Toronto-based wearable technology maker Bionym Inc. is making its Nymi Band hardware available to developers for the first time. At Dreamforce in San Francisco, president Andrew D’Souza shows an example of what a customer-facing implementation of this wearable might look like.
Bionym launched its first wearable technology hardware that anyone outside the company can get their hands – or, make that wrists – on Tuesday, taking its persistent identity platform closer to general availability.
Developers have been working with emulator technology of Nymi Bands (dubbed the “Nymulator”) since the summer. Bionym’s wrist-band has sensors that can read a person’s heart beat pattern and software that can identify the unique pattern, using it as a signature to authenticate identity in a way that is always on.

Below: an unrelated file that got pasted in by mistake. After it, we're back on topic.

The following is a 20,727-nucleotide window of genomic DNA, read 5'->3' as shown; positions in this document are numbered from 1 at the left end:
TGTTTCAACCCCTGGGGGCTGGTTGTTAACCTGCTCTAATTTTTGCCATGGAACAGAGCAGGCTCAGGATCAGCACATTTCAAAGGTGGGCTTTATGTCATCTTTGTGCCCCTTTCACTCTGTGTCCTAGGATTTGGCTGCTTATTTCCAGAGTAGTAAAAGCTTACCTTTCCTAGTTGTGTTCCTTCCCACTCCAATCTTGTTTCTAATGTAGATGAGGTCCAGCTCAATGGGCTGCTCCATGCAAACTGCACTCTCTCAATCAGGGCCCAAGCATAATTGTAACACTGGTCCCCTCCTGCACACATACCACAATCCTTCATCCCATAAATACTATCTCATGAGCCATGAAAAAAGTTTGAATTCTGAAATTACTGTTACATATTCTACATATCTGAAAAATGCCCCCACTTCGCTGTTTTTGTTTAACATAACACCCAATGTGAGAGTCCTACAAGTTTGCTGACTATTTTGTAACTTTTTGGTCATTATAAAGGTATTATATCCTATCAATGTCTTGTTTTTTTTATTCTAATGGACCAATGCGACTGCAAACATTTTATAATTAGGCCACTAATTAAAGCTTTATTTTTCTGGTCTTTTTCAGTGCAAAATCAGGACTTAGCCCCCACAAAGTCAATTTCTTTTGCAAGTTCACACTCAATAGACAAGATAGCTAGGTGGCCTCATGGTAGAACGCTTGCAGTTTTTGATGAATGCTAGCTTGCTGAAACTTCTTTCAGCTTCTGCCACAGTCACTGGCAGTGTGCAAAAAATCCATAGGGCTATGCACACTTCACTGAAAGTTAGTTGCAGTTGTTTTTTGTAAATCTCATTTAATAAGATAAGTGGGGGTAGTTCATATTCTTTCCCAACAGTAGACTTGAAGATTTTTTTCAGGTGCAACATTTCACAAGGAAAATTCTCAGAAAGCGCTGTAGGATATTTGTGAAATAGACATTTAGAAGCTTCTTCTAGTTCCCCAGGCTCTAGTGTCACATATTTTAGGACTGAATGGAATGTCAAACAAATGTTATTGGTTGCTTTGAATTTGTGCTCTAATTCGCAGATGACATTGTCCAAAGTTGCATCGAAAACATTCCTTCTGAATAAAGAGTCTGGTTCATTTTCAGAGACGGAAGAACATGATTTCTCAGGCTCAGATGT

Developers have been working on applications such as physical access control – unlocking doors when someone who’s both authorized to enter and wearing a Nymi Band approaches, without need for a key or number code.
Bionym will be accepting applications from developers that have worked with the Nymulator and are interested in testing on real hardware. Bionym will be reviewing video demonstrations of the apps and sending out Nymi Bands to the most interesting projects free of charge.